Office of the President

Dr. Patrick T. Harker is the 26th president of the University of Delaware. He also serves as professor of business administration in the Alfred Lerner College of Business and Economics and professor of civil and environmental engineering in the College of Engineering.

Women’s and Children’s Health Research Conference
Clayton Hall
December 10, 2010

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I’m really happy to be here for the DHSA Women’s and Children’s Health Research Conference.
It was just a couple of weeks ago that I helped inaugurate the Delaware Cardiovascular Research Center, a key component of this Alliance. And I have to say how thrilled I am by the rapid progress we’re making in joining our assets and expertise to better serve the people of Delaware, and to influence clinical practice and policy on a national scale.

It’s exactly what we came together to do, and I think we’re delivering on our promise to Delawareans and to the larger health sciences community. And so, of course, I’m equally happy to be joined by the leadership of the DHSA partner institutions: Tom Ferry, Bob Laskowski, and Bob Barchi.

With a lunch line-up like this, I can’t imagine a clearer signal that women’s and children’s health matters in Delaware; that it’s a critical area of focus for us; and that we expect our efforts to transform research and delivery. In fact, women’s and children’s health was one of the areas we identified for special emphasis when we formed the Alliance nearly two years ago.

It coincided with—maybe even predated—a high-profile global focus on the issue. This fall, the UN launched its Global Strategy for Women’s and Children’s Health in an effort to save 16 million women and children worldwide over the next five years. And while the global initiative looks mainly at the state of maternal and child health in developing nations—and rightly so—I know we all agree that there’s much to be done in this developed nation, much to be done right here in Delaware.

If you look at just a few of Delaware’s maternal and child health priorities, you see a statistical landscape that should concern any of us: infant mortality, preterm birth, and low birth-weight; obesity among children and teens, and among women of childbearing age; the occurrence of developmental delay; and disparities in health indicators and healthcare access among families of children with special needs.

But in these same indicators, you also see a state mobilizing to address very serious problems in a data-based, methodical—and collaborative—way. And I’m thrilled that this Alliance is an important piece of this collaboration; that we will contribute to the knowledge base on best practices for improving women’s and children’s health in Delaware; that we’ll ramp up our research and our commitment to better access and better care; and that we’ll apply our collective capacity for innovation to re-imagine the needs of this community and how we come together to serve it.

Every day, I see this innovative capacity at the University of Delaware—in the interdisciplinary research and education we’re undertaking in women’s and children’s health.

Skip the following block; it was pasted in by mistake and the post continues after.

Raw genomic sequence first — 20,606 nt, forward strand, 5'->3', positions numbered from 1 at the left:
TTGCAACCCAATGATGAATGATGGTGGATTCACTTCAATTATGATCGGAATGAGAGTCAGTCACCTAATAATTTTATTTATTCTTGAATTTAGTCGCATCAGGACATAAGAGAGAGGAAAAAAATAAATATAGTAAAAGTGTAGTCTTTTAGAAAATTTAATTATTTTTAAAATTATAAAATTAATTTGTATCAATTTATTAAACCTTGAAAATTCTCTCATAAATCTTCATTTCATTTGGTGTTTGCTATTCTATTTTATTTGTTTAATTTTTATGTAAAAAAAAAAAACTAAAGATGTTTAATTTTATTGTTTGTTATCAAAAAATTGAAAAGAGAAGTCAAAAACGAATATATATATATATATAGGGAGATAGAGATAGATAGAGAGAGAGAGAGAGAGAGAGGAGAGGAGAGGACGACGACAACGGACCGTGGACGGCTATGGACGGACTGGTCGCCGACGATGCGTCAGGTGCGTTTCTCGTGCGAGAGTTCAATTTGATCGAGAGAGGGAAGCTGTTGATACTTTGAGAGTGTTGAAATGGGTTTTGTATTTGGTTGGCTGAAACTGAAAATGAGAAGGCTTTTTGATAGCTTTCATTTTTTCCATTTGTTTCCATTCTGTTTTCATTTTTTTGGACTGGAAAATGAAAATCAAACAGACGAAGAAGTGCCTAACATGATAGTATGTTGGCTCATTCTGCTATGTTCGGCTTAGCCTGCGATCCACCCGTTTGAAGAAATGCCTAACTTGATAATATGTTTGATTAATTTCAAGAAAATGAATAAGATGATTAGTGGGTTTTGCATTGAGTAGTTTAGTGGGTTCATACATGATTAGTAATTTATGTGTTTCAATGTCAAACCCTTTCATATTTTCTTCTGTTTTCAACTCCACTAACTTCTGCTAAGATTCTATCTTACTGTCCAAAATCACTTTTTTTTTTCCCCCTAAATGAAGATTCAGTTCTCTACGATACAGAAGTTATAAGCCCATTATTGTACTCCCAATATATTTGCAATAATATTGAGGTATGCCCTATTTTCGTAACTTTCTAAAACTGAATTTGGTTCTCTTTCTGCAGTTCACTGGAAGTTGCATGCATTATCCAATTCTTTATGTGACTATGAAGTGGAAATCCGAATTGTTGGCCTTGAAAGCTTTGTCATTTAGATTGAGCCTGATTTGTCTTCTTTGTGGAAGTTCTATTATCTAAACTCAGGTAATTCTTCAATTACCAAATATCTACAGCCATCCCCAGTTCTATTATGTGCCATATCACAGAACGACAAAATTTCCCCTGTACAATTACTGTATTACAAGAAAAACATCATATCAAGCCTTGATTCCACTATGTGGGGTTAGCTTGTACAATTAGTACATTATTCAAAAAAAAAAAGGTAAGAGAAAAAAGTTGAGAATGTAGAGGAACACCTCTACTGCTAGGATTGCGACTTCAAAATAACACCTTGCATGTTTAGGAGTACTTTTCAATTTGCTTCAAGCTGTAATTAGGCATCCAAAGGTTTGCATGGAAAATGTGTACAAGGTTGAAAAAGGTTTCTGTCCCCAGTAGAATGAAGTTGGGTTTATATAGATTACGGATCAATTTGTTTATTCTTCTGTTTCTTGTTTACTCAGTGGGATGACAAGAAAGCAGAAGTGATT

For instance, Cole Galloway in our Department of Physical Therapy is part of a team that’s identified an early marker for autism—infants’ infrequent gazing at other people, when not prompted to do so. If validated, the marker could mean we deliver interventions far earlier for children with autism.

Cole’s also working with Sunil Agrawal in our Department of Mechanical Engineering on a robotic power chair that offers freeing mobility to infants and toddlers with disabilities. What they gain is the ability to play and socialize and learn unimpeded. And that’s incredibly powerful.

In fact, Roberta Golinkoff in our Department of Education is working across the nation promoting the power of play in advancing children’s development and learning.

Christopher Modlesky in our Department of Kinesiology and Applied Physiology is working with doctors at Nemours to investigate the use of a vibration platform to build bone density in children with brittle bone disease.

Bethany Hall-Long in our Department of Nursing is the PI on a 20-year study of environmental influences on the health and development of more than 100,000 children across the U.S.

And Lindsey Palkovitz, a graduate student in our Department of Behavioral Health and Nutrition, is implementing HIV and sex education programs in rural Kenyan villages, where the marginalization of women is culturally entrenched.

Obviously, this is just a small sample of our current projects, and we’re thrilled to have so many resources and so much talent focused on women’s and children’s health. (It’s also great to see this focus in the two pilot projects funded through the latest round of DHSA grants.)

The importance of our mission is obvious. And it’s universal. The reasons we invoke for securing maternal and child health in developing countries are the very same reasons we must invest in their health right here.

There’s the moral imperative, of course—it’s the right thing to do. But there’s also the fact that it builds stable and productive communities. That it reduces poverty and stimulates economic growth. That it’s cost-effective. That it helps populations that are too-often vulnerable realize their basic human rights.

Women and children are central to family, to community, to security and stability. We owe it to them and to ourselves not only to close wide and persistent race- and wealth-based gaps in care, but to elevate the quality of care that all women and children in Delaware receive.

It’s not just good policy and sound investment. It’s equity. It’s humanity.

I thank you all for coming, and for committing to the mission.

Thank you.

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